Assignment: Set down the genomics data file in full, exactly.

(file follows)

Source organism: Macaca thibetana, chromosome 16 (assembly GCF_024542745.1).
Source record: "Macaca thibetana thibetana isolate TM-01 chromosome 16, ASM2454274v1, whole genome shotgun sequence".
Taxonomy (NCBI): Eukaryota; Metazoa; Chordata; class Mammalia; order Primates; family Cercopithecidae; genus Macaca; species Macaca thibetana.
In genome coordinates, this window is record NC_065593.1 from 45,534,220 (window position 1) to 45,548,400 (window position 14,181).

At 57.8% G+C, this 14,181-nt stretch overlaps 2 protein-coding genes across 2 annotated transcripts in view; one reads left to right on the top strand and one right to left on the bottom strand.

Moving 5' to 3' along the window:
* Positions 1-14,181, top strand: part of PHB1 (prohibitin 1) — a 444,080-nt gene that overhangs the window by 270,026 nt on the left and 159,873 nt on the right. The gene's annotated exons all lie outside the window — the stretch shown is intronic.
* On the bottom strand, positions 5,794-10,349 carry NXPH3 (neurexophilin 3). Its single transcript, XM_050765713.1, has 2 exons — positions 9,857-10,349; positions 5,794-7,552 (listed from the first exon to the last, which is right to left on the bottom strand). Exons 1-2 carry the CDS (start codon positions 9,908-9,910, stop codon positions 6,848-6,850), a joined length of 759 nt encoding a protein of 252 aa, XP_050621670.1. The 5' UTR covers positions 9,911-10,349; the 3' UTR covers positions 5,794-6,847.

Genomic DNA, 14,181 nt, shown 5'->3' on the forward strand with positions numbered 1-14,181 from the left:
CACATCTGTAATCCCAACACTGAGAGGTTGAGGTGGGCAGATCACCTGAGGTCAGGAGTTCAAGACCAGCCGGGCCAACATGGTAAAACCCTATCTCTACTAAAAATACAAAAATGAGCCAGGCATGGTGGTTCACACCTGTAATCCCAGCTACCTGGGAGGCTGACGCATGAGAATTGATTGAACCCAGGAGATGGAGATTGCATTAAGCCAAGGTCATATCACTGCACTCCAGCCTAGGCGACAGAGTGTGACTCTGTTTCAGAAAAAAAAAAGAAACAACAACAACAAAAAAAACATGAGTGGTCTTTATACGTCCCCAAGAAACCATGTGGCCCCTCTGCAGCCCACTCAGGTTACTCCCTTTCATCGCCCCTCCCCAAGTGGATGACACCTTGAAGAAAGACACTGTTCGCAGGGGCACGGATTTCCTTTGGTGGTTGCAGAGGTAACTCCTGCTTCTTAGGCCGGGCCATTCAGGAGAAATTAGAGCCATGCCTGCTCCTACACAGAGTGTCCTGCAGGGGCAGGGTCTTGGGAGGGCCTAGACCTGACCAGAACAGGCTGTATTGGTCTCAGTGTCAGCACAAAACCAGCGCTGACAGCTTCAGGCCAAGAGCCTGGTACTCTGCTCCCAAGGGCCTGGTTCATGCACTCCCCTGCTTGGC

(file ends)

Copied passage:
Source organism: Macaca thibetana, chromosome 16 (assembly GCF_024542745.1).
Source record: "Macaca thibetana thibetana isolate TM-01 chromosome 16, ASM2454274v1, whole genome shotgun sequence".
Taxonomy (NCBI): Eukaryota; Metazoa; Chordata; class Mammalia; order Primates; family Cercopithecidae; genus Macaca; species Macaca thibetana.
In genome coordinates, this window is record NC_065593.1 from 45,534,220 (window position 1) to 45,548,400 (window position 14,181).

At 57.8% G+C, this 14,181-nt stretch overlaps 2 protein-coding genes across 2 annotated transcripts in view; one reads left to right on the top strand and one right to left on the bottom strand.

Moving 5' to 3' along the window:
* Positions 1-14,181, top strand: part of PHB1 (prohibitin 1) — a 444,080-nt gene that overhangs the window by 270,026 nt on the left and 159,873 nt on the right. The gene's annotated exons all lie outside the window — the stretch shown is intronic.
* On the bottom strand, positions 5,794-10,349 carry NXPH3 (neurexophilin 3). Its single transcript, XM_050765713.1, has 2 exons — positions 9,857-10,349; positions 5,794-7,552 (listed from the first exon to the last, which is right to left on the bottom strand). Exons 1-2 carry the CDS (start codon positions 9,908-9,910, stop codon positions 6,848-6,850), a joined length of 759 nt encoding a protein of 252 aa, XP_050621670.1. The 5' UTR covers positions 9,911-10,349; the 3' UTR covers positions 5,794-6,847.

Genomic DNA, 14,181 nt, shown 5'->3' on the forward strand with positions numbered 1-14,181 from the left:
CACATCTGTAATCCCAACACTGAGAGGTTGAGGTGGGCAGATCACCTGAGGTCAGGAGTTCAAGACCAGCCGGGCCAACATGGTAAAACCCTATCTCTACTAAAAATACAAAAATGAGCCAGGCATGGTGGTTCACACCTGTAATCCCAGCTACCTGGGAGGCTGACGCATGAGAATTGATTGAACCCAGGAGATGGAGATTGCATTAAGCCAAGGTCATATCACTGCACTCCAGCCTAGGCGACAGAGTGTGACTCTGTTTCAGAAAAAAAAAAGAAACAACAACAACAAAAAAAACATGAGTGGTCTTTATACGTCCCCAAGAAACCATGTGGCCCCTCTGCAGCCCACTCAGGTTACTCCCTTTCATCGCCCCTCCCCAAGTGGATGACACCTTGAAGAAAGACACTGTTCGCAGGGGCACGGATTTCCTTTGGTGGTTGCAGAGGTAACTCCTGCTTCTTAGGCCGGGCCATTCAGGAGAAATTAGAGCCATGCCTGCTCCTACACAGAGTGTCCTGCAGGGGCAGGGTCTTGGGAGGGCCTAGACCTGACCAGAACAGGCTGTATTGGTCTCAGTGTCAGCACAAAACCAGCGCTGACAGCTTCAGGCCAAGAGCCTGGTACTCTGCTCCCAAGGGCCTGGTTCATGCACTCCCCTGCTTGGC